37 “Do not judge, and you will not be judged. Do not condemn, and you will not be condemned. Forgive, and you will be forgiven. 38 Give, and it will be given to you; a good measure—pressed down, shaken together, and running over—will be poured into your lap. For with the measure you use, it will be measured back to you.” 39 He also told them a parable: “Can the blind guide the blind? Won’t they both fall into a pit? 40 A disciple is not above his teacher, but everyone who is fully trained will be like his teacher. 41 “Why do you look at the splinter in your brother’s eye, but don’t notice the beam of wood in your own eye? 42 Or how can you say to your brother, ‘Brother, let me take out the splinter that is in your eye,’ when you yourself don’t see the beam of wood in your eye? Hypocrite! First take the beam of wood out of your eye, and then you will see clearly to take out the splinter in your brother’s eye.
“Do not judge.” Even if you aren’t very familiar with the teachings of the Bible, I would think it’s a safe bet you’ve heard these words of Jesus from Luke chapter 6. This verse could be the “poster child” for the most often misused and taken-out-of-context phrases in Scripture. If you stop with just the opening words from this passage, you can easily miss the point.
I absolutely love being a dad, and I love my children. But a friend of mine once said to me, “Nothing has made me aware of my own sin more than being a parent.” I concur. I see such selfishness in my reactions, such pride. But then I also catch glimpses now and then of things my children do that really get under my skin. Within moments, I recognize that their behavior is very familiar. When I am honest with myself and God, I realize the sad truth that most likely they got that wrong attitude, tone or behavior from me.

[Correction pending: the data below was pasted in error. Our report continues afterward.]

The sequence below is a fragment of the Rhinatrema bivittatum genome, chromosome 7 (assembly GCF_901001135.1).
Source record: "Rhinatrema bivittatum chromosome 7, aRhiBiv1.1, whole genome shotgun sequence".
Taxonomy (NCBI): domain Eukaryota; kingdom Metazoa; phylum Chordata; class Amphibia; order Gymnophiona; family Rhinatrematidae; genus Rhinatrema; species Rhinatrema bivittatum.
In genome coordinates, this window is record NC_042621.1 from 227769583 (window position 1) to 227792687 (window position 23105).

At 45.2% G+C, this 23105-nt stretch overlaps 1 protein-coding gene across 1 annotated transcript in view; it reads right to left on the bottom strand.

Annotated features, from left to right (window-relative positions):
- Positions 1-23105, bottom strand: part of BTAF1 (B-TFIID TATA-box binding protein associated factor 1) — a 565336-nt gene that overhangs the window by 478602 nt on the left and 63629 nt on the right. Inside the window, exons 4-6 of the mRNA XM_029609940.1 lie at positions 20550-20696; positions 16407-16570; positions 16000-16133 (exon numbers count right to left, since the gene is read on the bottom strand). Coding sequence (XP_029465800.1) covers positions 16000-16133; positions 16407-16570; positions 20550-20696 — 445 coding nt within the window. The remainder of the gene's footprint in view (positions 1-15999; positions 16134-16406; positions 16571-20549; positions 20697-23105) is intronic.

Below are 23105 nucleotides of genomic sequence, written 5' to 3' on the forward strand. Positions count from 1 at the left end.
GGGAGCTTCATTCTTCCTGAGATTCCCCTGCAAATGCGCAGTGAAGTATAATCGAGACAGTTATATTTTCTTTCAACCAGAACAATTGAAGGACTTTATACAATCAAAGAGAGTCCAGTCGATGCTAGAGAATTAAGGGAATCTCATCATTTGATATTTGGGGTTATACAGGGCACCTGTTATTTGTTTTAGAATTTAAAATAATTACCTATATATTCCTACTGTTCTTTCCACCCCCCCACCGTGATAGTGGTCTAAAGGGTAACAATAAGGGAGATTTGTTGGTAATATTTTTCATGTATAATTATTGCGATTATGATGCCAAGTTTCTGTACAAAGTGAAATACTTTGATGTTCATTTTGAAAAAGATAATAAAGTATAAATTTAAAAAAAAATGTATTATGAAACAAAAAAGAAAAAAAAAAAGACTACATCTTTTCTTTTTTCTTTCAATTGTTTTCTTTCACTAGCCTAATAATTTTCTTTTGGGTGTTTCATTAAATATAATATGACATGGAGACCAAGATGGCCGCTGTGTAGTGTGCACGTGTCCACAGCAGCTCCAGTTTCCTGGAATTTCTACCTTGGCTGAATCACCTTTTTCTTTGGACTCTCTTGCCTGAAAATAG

Don’t miss the goal to which our Lord is alluding in this passage. This passage is far from the “live and let live” idea our culture drones on and on about. Christ is not saying, “Everybody sins, so just accept it.” He’s giving a blueprint for freedom and for healing. It’s similar to the direction flight attendants give: “In case of an emergency, put your oxygen mask on first.”
The point is that we must first deal with our own sin before the Lord. No one would want a teacher who failed his own subject. The goal is for no one to have anything in their eyes—not a speck, and not a plank. It brings nothing good to the kingdom of God when we are critical of others for that which we are likewise guilty.
But what if you humbly deal with your sin before the Lord, realizing it is only because of Him that you are now free? You are then in an excellent position to humbly assist the other captives. The solution is not acceptance of slavery—it’s becoming free and then leading others to freedom.
Questions to Ask Yourself
- What are things that really irk you? Do you need to deal with the Lord concerning those same things in you?
- What has Christ freed you from? How can you help others to find freedom as well?
Pray for meaningful moments of worship for our global workers around the world this week, both privately and with believing community. Though these moments may happen in a new language, in a living room, outside, or in the shadow of a false religion that rules the culture, pray for the encouragement and peace worship of the Lord brings for our global workers and their families.